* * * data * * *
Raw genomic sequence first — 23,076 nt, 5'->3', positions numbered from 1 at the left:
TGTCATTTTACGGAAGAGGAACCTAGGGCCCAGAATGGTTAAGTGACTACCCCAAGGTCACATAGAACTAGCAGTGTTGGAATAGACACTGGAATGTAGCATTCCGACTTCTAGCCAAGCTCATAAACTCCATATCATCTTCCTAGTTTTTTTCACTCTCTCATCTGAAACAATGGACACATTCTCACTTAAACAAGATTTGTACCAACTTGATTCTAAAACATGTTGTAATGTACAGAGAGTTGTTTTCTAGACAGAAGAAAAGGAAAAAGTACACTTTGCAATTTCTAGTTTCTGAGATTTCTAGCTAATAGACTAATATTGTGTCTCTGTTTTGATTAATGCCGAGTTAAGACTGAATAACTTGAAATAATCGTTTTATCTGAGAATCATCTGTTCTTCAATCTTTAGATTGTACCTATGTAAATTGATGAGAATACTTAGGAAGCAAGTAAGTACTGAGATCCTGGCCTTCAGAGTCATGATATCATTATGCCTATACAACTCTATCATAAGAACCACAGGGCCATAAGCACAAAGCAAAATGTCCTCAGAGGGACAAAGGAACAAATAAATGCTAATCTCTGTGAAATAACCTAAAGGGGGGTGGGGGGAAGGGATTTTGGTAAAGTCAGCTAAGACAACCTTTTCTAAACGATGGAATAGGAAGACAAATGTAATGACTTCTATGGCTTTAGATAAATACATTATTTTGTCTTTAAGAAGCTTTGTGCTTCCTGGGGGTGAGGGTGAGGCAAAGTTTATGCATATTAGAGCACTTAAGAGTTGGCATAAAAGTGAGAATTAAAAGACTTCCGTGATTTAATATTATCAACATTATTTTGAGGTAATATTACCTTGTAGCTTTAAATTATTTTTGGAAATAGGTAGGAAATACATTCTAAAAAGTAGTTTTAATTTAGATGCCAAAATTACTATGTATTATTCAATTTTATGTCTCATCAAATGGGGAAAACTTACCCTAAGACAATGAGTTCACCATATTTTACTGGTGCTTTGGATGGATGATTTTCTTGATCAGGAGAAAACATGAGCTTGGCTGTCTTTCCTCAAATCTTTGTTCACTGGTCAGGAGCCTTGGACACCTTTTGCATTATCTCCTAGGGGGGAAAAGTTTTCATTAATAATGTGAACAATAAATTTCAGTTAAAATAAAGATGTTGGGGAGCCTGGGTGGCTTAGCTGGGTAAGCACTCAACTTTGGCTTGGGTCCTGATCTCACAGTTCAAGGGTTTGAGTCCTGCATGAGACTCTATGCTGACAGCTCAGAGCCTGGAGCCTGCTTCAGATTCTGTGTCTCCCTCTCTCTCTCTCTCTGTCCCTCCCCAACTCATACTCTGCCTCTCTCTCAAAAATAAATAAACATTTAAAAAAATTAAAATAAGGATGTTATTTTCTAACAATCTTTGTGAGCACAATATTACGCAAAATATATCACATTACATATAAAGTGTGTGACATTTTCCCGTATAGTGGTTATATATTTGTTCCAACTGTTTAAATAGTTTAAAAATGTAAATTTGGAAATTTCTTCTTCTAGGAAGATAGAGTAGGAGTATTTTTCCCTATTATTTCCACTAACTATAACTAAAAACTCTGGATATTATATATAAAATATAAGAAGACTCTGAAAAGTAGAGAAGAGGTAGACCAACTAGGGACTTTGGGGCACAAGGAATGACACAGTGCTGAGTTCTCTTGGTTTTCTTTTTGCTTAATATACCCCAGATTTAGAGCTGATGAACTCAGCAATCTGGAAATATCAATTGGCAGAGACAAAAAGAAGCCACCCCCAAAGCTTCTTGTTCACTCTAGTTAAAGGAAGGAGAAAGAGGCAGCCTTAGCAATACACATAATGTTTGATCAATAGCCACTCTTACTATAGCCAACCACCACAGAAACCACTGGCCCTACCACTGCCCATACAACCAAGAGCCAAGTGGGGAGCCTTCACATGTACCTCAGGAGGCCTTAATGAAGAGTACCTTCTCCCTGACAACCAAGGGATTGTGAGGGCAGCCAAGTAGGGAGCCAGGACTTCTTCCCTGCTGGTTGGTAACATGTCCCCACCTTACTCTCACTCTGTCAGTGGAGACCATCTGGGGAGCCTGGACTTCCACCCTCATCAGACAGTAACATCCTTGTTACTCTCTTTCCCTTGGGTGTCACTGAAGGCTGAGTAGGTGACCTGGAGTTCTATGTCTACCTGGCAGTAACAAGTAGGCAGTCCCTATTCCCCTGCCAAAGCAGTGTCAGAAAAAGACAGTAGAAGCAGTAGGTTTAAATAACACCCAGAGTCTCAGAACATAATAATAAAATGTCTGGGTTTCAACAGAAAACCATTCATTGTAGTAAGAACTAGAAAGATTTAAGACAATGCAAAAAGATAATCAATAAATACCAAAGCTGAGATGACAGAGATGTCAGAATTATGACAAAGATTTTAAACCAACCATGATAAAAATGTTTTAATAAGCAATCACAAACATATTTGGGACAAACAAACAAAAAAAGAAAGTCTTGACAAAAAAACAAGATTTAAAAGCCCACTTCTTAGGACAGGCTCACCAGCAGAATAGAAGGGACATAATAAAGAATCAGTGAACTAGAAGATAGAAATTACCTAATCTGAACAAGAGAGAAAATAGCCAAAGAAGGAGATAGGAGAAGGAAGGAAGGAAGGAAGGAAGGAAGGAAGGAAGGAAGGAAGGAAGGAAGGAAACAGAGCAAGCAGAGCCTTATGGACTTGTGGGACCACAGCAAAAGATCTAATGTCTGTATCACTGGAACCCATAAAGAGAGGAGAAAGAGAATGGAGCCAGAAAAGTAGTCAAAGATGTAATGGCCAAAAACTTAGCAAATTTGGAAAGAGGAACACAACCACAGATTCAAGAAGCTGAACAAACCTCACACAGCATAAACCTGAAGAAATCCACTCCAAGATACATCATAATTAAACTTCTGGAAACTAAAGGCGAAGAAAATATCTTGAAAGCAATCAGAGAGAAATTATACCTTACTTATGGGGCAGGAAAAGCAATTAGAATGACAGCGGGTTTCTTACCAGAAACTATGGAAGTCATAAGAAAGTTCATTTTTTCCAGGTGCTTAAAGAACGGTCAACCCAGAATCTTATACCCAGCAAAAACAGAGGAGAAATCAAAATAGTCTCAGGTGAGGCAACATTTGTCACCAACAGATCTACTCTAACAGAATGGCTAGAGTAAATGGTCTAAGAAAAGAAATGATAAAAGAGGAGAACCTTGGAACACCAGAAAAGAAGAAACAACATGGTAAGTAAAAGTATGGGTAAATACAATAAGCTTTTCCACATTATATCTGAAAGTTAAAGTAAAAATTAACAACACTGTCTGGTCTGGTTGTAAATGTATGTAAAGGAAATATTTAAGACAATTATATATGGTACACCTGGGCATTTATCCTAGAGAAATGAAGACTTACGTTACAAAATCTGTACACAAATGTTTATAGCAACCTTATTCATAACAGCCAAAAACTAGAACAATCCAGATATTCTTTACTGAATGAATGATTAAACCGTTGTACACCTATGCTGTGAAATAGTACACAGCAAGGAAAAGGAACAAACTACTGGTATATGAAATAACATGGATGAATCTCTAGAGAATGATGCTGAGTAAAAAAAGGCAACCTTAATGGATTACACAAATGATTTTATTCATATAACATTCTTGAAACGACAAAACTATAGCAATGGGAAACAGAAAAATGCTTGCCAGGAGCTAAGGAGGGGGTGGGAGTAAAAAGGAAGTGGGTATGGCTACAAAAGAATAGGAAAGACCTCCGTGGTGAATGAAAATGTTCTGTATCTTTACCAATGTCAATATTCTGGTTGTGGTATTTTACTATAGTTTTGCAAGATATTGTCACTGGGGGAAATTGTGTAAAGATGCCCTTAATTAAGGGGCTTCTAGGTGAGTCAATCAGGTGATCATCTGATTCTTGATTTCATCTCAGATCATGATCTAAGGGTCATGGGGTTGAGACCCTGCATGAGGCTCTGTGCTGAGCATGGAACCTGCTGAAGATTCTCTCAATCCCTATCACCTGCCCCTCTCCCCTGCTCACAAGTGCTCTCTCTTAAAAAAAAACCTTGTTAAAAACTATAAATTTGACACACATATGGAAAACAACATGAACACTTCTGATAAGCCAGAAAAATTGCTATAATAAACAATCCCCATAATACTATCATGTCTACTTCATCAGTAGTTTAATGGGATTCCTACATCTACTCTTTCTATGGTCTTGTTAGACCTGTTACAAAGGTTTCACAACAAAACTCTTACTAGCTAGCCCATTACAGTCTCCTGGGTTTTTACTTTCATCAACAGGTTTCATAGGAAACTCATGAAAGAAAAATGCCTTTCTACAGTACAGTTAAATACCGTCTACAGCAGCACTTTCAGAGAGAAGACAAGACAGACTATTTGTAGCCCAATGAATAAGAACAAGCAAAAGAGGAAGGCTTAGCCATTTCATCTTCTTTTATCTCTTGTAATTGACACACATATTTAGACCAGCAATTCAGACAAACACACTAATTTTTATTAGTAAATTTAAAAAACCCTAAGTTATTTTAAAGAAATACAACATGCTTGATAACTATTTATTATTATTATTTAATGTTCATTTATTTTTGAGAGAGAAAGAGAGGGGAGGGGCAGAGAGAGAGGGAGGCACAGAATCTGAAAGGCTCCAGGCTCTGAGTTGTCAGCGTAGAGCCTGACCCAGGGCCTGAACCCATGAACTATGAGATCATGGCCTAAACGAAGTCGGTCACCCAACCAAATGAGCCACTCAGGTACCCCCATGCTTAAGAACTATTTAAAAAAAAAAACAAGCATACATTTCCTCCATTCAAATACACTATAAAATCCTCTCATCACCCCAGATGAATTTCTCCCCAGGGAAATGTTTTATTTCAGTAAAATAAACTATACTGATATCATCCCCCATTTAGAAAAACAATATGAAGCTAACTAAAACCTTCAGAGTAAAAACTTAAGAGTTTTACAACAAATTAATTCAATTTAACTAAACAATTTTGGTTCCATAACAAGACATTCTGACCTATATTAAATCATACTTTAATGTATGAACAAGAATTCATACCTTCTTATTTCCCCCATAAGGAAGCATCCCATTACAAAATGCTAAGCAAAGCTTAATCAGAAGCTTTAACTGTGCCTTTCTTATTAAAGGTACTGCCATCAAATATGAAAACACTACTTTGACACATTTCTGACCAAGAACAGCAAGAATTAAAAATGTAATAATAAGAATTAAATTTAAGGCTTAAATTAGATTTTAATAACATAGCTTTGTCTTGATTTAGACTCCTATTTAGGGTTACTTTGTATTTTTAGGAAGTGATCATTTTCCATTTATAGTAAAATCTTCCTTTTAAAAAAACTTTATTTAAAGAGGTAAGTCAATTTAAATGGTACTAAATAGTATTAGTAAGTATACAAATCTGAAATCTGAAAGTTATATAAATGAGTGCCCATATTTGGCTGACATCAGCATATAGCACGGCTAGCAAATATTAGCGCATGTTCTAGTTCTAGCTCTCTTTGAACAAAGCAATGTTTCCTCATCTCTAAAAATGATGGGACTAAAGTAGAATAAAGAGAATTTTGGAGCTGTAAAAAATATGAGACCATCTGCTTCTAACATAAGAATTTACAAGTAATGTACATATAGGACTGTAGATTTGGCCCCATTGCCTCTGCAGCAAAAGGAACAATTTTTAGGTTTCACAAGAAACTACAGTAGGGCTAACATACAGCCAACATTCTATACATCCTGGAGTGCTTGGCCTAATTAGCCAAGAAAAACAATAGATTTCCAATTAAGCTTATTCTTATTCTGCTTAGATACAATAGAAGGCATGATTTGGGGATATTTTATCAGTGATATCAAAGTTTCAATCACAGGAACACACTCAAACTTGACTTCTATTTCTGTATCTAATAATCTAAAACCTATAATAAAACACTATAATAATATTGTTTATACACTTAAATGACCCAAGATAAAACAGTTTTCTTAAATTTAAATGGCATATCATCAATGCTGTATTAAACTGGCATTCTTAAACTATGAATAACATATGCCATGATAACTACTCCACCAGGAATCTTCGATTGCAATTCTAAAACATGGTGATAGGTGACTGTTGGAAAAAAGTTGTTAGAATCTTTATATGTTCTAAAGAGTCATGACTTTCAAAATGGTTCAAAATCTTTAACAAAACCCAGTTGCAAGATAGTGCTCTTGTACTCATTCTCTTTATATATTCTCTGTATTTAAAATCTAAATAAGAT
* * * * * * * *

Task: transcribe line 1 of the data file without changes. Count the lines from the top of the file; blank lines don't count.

Raw genomic sequence first — 23,076 nt, 5'->3', positions numbered from 1 at the left: